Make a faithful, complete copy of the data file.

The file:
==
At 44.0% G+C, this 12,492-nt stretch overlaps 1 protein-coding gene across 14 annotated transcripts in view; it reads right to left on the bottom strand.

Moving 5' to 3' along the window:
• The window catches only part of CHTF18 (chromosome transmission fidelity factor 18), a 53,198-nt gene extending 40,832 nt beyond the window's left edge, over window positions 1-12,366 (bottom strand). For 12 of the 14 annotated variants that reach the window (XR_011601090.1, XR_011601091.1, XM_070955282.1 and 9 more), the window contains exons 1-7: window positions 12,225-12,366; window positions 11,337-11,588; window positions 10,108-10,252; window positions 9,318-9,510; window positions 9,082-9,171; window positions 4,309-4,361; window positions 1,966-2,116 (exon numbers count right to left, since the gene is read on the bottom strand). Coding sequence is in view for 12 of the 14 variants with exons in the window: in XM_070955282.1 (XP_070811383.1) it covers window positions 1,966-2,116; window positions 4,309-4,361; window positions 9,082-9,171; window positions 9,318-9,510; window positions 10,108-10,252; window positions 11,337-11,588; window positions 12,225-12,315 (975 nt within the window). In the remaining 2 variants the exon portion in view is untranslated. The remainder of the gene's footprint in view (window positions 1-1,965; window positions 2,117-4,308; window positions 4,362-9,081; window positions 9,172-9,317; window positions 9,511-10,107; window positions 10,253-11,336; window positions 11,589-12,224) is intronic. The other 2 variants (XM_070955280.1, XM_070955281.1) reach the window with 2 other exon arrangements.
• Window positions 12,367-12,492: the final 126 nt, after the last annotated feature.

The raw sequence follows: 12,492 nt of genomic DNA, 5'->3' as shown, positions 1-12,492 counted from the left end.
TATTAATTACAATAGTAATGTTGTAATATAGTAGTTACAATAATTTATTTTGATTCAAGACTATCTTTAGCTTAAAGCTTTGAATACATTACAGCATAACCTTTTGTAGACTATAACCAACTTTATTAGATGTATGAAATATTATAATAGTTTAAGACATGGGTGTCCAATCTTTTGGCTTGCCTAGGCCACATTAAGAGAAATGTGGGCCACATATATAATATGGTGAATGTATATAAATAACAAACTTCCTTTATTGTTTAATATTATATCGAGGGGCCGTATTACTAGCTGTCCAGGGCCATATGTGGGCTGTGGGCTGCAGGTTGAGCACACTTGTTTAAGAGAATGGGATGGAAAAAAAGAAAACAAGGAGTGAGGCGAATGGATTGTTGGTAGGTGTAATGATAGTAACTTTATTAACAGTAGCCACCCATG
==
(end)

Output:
At 44.0% G+C, this 12,492-nt stretch overlaps 1 protein-coding gene across 14 annotated transcripts in view; it reads right to left on the bottom strand.

Moving 5' to 3' along the window:
• The window catches only part of CHTF18 (chromosome transmission fidelity factor 18), a 53,198-nt gene extending 40,832 nt beyond the window's left edge, over window positions 1-12,366 (bottom strand). For 12 of the 14 annotated variants that reach the window (XR_011601090.1, XR_011601091.1, XM_070955282.1 and 9 more), the window contains exons 1-7: window positions 12,225-12,366; window positions 11,337-11,588; window positions 10,108-10,252; window positions 9,318-9,510; window positions 9,082-9,171; window positions 4,309-4,361; window positions 1,966-2,116 (exon numbers count right to left, since the gene is read on the bottom strand). Coding sequence is in view for 12 of the 14 variants with exons in the window: in XM_070955282.1 (XP_070811383.1) it covers window positions 1,966-2,116; window positions 4,309-4,361; window positions 9,082-9,171; window positions 9,318-9,510; window positions 10,108-10,252; window positions 11,337-11,588; window positions 12,225-12,315 (975 nt within the window). In the remaining 2 variants the exon portion in view is untranslated. The remainder of the gene's footprint in view (window positions 1-1,965; window positions 2,117-4,308; window positions 4,362-9,081; window positions 9,172-9,317; window positions 9,511-10,107; window positions 10,253-11,336; window positions 11,589-12,224) is intronic. The other 2 variants (XM_070955280.1, XM_070955281.1) reach the window with 2 other exon arrangements.
• Window positions 12,367-12,492: the final 126 nt, after the last annotated feature.

The raw sequence follows: 12,492 nt of genomic DNA, 5'->3' as shown, positions 1-12,492 counted from the left end.
TATTAATTACAATAGTAATGTTGTAATATAGTAGTTACAATAATTTATTTTGATTCAAGACTATCTTTAGCTTAAAGCTTTGAATACATTACAGCATAACCTTTTGTAGACTATAACCAACTTTATTAGATGTATGAAATATTATAATAGTTTAAGACATGGGTGTCCAATCTTTTGGCTTGCCTAGGCCACATTAAGAGAAATGTGGGCCACATATATAATATGGTGAATGTATATAAATAACAAACTTCCTTTATTGTTTAATATTATATCGAGGGGCCGTATTACTAGCTGTCCAGGGCCATATGTGGGCTGTGGGCTGCAGGTTGAGCACACTTGTTTAAGAGAATGGGATGGAAAAAAAGAAAACAAGGAGTGAGGCGAATGGATTGTTGGTAGGTGTAATGATAGTAACTTTATTAACAGTAGCCACCCATG